Super Tuesday is here, and as the presidential race goes national, Hillary Clinton and Donald Trump are hoping to put themselves way ahead. Ted Cruz and Marco Rubio need strong turnouts to show they can fight Trump over the long-term. And Bernie Sanders hopes to stem Clinton’s momentum with a few wins of his own.
Voters of both parties in Alabama, Arkansas, Georgia, Massachusetts, Minnesota, Oklahoma, Tennessee, Texas, Vermont and Virginia go the polls or caucus Tuesday. Democrats also caucus in Colorado and Republicans will do the same in Alaska.
The lay of the Democratic land is pretty clear.
Clinton, coming off a massive 48-point South Carolina blowout win, is likely to parlay her strength among minority voters into wins in Texas, Georgia, Virginia, Tennessee, Alabama and Arkansas.
Sanders, meanwhile, is targeting states that are whiter and, mostly, farther north: Colorado, Massachusetts, Minnesota, Oklahoma and his home state of Vermont. But only Vermont is a guaranteed win for him. If Clinton can carry her success in South Carolina across the rest of the South and pick off a couple of Sanders’ targets, he’d be hard-pressed to catch her.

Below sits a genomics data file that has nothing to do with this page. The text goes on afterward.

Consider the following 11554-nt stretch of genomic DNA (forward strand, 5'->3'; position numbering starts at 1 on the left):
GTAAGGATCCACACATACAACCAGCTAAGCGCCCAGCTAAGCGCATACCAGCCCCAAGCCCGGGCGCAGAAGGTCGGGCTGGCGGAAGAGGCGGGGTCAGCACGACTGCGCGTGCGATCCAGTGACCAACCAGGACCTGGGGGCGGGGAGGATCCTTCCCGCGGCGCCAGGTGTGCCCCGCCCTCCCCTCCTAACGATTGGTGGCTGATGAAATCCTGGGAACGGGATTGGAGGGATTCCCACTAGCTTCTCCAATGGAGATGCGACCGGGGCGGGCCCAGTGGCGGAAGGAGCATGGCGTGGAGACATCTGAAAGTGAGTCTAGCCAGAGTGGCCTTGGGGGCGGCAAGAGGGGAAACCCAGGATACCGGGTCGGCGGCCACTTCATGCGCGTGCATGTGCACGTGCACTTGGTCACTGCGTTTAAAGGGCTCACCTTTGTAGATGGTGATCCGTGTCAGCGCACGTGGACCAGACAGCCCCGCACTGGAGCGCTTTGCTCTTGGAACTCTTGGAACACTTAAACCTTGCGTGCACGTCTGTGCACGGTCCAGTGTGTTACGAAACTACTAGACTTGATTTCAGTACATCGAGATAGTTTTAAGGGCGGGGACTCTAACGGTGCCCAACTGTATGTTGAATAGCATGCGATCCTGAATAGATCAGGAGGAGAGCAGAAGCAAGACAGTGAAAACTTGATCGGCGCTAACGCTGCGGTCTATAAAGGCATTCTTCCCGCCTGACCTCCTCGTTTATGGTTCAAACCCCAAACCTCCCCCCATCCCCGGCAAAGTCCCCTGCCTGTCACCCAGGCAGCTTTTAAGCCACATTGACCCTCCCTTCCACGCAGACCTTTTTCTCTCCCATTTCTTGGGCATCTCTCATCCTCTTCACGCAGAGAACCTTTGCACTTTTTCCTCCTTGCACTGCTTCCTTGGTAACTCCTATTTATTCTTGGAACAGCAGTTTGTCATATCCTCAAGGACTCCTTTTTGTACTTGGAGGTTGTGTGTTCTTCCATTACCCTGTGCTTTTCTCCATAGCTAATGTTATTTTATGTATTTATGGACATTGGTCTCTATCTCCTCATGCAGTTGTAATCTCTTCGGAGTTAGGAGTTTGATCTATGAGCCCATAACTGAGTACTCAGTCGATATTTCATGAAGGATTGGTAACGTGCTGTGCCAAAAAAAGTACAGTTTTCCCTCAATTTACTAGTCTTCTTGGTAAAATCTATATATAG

And even if he locks them in, Clinton’s stronger states outnumber his, nearly two to one, in the delegate count.
Barring disaster, Clinton’s delegate lead is certain to grow Tuesday. And given her long list of superdelegate endorsements, she could make it tough for Sanders to ever catch up.
The real date Clinton and her supporters have circled on the calendar is March 15. It’s when Florida, Ohio, Illinois, North Carolina and Missouri all vote — and when Clinton’s backers hope they can land the knockout blow.
She’s already looking forward to the general election, taking on Trump in speeches while de-emphasizing attacks against Sanders.
Sanders is set to raise $40 million in February, according to the campaign, so he will be competitive for the foreseeable future. The problem is he needs to find new voters.
His New Hampshire win and close call in Iowa came on the backs of white voters. But faced with a more diverse electorate in the past two races, he has faltered. Minority voters in Las Vegas helped Clinton win the caucuses there and the primary in South Carolina.
Sanders has worked for months to reach out to minority voters — particularly, in recent days, by portraying Republican attacks on President Barack Obama as racially motivated. But to keep the delegate count close, he’ll have to succeed Tuesday where he failed just Saturday.
It’s an increasingly important challenge for Sanders. After Tuesday, the next major states to vote are Michigan, followed by five on March 15, all with significant minority populations.
There are four key states to watch for Sanders on Tuesday.
Wins in Colorado and Oklahoma could bode well for Sanders’ ability to rack up delegates in more rural western states throughout the latter half of March and early April.
A win in Minnesota is a good sign as Great Lakes states begin to vote. And a win in Massachusetts would underscore the strength of his support among liberals — the types of people he hopes will eventually help him win California, and therefore, the nomination, on June 7.
But that’s a very rosy scenario that doesn’t look likely right now.